When language learning site Duolingo recently announced they’re developing Yiddish courses, many people were thrilled. But for some, the excitement was quickly dulled when the site decided to represent Yiddish with a flag showing a menorah framed by black bands.
This unofficial Yiddish flag has murky origins (and, somewhat paradoxically, a Facebook page). It was probably created around 2011 and was a go-to image for Duolingo users when considering how to visually identify Yiddish. But not all Yiddish speakers accept it. In an intriguing article, translator and Jewish scholar Sebastian Schulman explains the issue. For him, and doubtless for some others, the flag’s colors evoke mourning – not great, especially for what’s often called a dying language.
Worse still, the flag echoes that of Israel. This is a problem, Schulman explains, because for a long time, the Yiddish language faced discrimination and even a degree of suppression in Israel. There are other issues people might have with the flag, as well. For example, he writes, 20th century leftist Yiddish speakers were against nationalism, and the Hasidic community, which represents an impressive portion of the world’s present-day Yiddish speakers, prefers to isolate itself from secular society and traditions like flags. And, Schulman adds, Yiddish speakers make up a virtual community as well, using the internet to communicate with each other across borders; language, not nationality, unites them.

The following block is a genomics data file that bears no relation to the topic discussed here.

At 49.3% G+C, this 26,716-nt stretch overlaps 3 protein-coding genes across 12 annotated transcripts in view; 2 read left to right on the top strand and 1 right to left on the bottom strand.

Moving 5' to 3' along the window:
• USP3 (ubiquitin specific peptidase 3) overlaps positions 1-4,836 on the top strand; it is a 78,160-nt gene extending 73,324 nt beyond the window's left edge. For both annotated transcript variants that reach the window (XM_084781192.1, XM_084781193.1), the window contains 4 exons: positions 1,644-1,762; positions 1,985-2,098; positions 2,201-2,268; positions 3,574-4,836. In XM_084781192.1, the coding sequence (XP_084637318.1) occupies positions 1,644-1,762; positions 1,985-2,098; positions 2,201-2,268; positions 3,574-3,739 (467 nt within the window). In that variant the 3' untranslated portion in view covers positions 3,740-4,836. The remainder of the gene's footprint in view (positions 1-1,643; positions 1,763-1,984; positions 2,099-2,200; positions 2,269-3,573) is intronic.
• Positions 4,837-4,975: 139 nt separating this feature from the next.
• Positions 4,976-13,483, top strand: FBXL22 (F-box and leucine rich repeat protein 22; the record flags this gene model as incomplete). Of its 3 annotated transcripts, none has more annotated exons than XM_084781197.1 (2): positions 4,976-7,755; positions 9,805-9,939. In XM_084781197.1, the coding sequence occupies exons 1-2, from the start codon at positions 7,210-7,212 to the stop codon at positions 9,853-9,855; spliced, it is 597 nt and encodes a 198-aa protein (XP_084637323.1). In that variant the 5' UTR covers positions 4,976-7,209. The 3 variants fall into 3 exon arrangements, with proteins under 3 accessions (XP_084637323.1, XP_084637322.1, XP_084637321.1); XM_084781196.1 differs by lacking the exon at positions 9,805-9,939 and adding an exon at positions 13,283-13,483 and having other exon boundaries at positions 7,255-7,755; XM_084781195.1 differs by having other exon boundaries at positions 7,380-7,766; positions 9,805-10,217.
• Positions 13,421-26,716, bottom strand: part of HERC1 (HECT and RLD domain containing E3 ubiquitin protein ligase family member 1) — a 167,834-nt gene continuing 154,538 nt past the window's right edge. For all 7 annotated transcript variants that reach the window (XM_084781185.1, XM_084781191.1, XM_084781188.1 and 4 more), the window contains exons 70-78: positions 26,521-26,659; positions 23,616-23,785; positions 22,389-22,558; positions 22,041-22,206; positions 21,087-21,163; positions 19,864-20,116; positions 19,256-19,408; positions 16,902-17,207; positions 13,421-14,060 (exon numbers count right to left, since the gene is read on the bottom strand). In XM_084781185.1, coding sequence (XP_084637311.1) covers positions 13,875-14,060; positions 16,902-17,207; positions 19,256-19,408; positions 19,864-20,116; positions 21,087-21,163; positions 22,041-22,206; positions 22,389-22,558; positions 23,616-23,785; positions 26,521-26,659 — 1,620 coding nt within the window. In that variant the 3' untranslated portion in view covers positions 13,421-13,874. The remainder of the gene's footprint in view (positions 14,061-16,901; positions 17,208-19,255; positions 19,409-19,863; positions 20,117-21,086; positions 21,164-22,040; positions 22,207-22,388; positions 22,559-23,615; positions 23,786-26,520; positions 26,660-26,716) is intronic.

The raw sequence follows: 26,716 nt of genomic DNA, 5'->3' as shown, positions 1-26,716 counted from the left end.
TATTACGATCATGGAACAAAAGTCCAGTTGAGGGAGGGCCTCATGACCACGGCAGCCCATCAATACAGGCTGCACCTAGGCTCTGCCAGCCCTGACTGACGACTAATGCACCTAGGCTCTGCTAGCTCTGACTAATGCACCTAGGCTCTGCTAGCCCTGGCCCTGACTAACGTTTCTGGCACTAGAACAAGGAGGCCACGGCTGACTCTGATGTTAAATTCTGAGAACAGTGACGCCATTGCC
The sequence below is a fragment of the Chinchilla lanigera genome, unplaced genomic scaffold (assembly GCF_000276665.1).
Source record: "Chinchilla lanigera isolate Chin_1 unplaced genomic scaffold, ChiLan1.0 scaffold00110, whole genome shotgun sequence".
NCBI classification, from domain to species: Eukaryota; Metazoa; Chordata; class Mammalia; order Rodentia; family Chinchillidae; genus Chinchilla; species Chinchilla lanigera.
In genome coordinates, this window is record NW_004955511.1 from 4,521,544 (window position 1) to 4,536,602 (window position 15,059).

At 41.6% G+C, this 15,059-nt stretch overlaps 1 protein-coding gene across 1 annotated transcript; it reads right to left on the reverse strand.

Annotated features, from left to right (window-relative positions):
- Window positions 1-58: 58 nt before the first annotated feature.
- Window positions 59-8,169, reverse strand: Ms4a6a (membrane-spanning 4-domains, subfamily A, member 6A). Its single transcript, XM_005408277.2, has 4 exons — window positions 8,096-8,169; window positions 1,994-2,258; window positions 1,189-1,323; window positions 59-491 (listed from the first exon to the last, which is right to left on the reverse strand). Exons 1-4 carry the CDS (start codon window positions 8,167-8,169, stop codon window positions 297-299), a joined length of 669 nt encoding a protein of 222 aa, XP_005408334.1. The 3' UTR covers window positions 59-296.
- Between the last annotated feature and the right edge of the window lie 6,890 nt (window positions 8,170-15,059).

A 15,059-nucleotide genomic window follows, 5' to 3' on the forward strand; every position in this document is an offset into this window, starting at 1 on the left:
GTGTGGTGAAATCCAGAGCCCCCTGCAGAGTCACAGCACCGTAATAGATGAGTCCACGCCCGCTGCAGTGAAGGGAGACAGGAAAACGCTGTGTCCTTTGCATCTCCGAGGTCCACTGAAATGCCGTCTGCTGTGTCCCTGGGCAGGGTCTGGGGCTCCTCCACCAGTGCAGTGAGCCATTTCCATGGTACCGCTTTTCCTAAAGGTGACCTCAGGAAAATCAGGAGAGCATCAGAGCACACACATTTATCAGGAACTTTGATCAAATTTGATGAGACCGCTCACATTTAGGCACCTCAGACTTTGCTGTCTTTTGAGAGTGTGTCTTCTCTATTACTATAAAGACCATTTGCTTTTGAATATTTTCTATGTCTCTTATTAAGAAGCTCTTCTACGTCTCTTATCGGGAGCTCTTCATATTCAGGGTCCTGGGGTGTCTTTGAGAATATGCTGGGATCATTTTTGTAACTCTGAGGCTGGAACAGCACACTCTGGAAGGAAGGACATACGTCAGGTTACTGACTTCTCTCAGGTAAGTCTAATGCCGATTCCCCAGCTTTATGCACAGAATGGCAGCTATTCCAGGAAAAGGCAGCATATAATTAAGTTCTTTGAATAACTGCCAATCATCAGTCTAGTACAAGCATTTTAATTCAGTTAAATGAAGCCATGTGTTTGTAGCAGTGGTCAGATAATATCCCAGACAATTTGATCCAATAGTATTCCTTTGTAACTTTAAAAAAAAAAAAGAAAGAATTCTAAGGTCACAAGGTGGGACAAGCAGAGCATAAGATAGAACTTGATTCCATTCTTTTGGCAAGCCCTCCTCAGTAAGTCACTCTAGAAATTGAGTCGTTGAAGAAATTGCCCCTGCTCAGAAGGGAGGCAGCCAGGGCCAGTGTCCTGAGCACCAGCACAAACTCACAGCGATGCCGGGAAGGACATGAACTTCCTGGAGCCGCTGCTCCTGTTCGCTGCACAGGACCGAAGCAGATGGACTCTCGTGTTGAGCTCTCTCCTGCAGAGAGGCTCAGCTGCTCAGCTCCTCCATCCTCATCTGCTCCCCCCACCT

Still, choosing a flag to represent Yiddish is understandable. On the internet, flags are shorthand for a language; if, say, you want the English-language version of a site, you look for the little UK or US flag symbol to click on. In fact, when I was researching another article for this blog, I found out that those little flags are regularly listed among the most essential features of a multilingual website.
But why not go with a relevant symbol (Schulman suggests a golden peacock) instead? It turns out this is a question that divides the community of another nationless tongue, Esperanto. In 1893, a flag was proposed for this made-up language, and many Esperanto speakers happily embraced it. But for others, the idea of a flag, implying a single nation, completely goes against Esperanto’s mission to be a global lingua franca. These people prefer the jubilee symbol — two green “E”’s facing each other on a white background. But this isn’t a solution; some speakers find the symbol useless, or even downright ridiculous.
The Duolingo Yiddish controversy has another twist to it. You might wonder, like I did, why not simply represent the language with the word “Yiddish” on a white background? But will the Yiddish on Duolingo be in Hebrew characters, or in the Roman alphabet? It can be, and often is, written in either. Duolingo has announced that it will be in Hebrew letters…in an official message whose two Yiddish phrases are written in both alphabets.
The situation is a complicated one, and there’s a lot at stake: Yiddish is widely considered an endangered language. Making it easy to identify and learn is crucial. Will the flag issue open a wound in the community? Will having to study the Hebrew alphabet on top of a foreign language turn away potential learners on Duolingo?
Hopefully, the online Yiddish community will be able to come to some kind of agreement about these issues, even if it means compromising and accepting the current proposed flag and Hebrew alphabet, at least for the time being. Duolingo says the Yiddish courses will be available in 2019, and they seem pretty determined to do things the way they’ve announced. But who knows what will happen in the years to come?